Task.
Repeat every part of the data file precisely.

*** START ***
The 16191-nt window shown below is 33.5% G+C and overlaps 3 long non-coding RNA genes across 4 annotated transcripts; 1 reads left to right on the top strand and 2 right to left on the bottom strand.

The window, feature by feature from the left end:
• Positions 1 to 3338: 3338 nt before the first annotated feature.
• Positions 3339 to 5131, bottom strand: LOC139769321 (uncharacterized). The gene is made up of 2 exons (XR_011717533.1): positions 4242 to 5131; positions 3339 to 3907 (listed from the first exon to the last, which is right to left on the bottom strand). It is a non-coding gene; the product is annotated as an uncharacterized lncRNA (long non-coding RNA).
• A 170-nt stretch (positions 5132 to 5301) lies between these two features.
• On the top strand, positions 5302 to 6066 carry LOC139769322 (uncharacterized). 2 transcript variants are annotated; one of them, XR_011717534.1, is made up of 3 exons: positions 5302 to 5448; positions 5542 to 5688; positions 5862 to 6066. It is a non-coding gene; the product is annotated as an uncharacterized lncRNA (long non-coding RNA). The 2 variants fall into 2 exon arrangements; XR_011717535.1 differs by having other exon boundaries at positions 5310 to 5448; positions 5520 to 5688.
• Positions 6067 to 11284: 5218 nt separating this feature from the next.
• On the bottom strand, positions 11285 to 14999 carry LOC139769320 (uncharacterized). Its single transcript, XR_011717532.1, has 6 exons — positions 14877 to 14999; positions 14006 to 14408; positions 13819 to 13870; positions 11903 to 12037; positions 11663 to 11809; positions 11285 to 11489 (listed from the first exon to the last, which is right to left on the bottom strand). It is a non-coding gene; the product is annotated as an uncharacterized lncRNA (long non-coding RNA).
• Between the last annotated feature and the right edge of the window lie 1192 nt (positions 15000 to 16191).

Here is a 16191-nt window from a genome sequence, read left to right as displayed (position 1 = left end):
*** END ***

The 16191-nt window shown below is 33.5% G+C and overlaps 3 long non-coding RNA genes across 4 annotated transcripts; 1 reads left to right on the top strand and 2 right to left on the bottom strand.

The window, feature by feature from the left end:
• Positions 1 to 3338: 3338 nt before the first annotated feature.
• Positions 3339 to 5131, bottom strand: LOC139769321 (uncharacterized). The gene is made up of 2 exons (XR_011717533.1): positions 4242 to 5131; positions 3339 to 3907 (listed from the first exon to the last, which is right to left on the bottom strand). It is a non-coding gene; the product is annotated as an uncharacterized lncRNA (long non-coding RNA).
• A 170-nt stretch (positions 5132 to 5301) lies between these two features.
• On the top strand, positions 5302 to 6066 carry LOC139769322 (uncharacterized). 2 transcript variants are annotated; one of them, XR_011717534.1, is made up of 3 exons: positions 5302 to 5448; positions 5542 to 5688; positions 5862 to 6066. It is a non-coding gene; the product is annotated as an uncharacterized lncRNA (long non-coding RNA). The 2 variants fall into 2 exon arrangements; XR_011717535.1 differs by having other exon boundaries at positions 5310 to 5448; positions 5520 to 5688.
• Positions 6067 to 11284: 5218 nt separating this feature from the next.
• On the bottom strand, positions 11285 to 14999 carry LOC139769320 (uncharacterized). Its single transcript, XR_011717532.1, has 6 exons — positions 14877 to 14999; positions 14006 to 14408; positions 13819 to 13870; positions 11903 to 12037; positions 11663 to 11809; positions 11285 to 11489 (listed from the first exon to the last, which is right to left on the bottom strand). It is a non-coding gene; the product is annotated as an uncharacterized lncRNA (long non-coding RNA).
• Between the last annotated feature and the right edge of the window lie 1192 nt (positions 15000 to 16191).

Here is a 16191-nt window from a genome sequence, read left to right as displayed (position 1 = left end):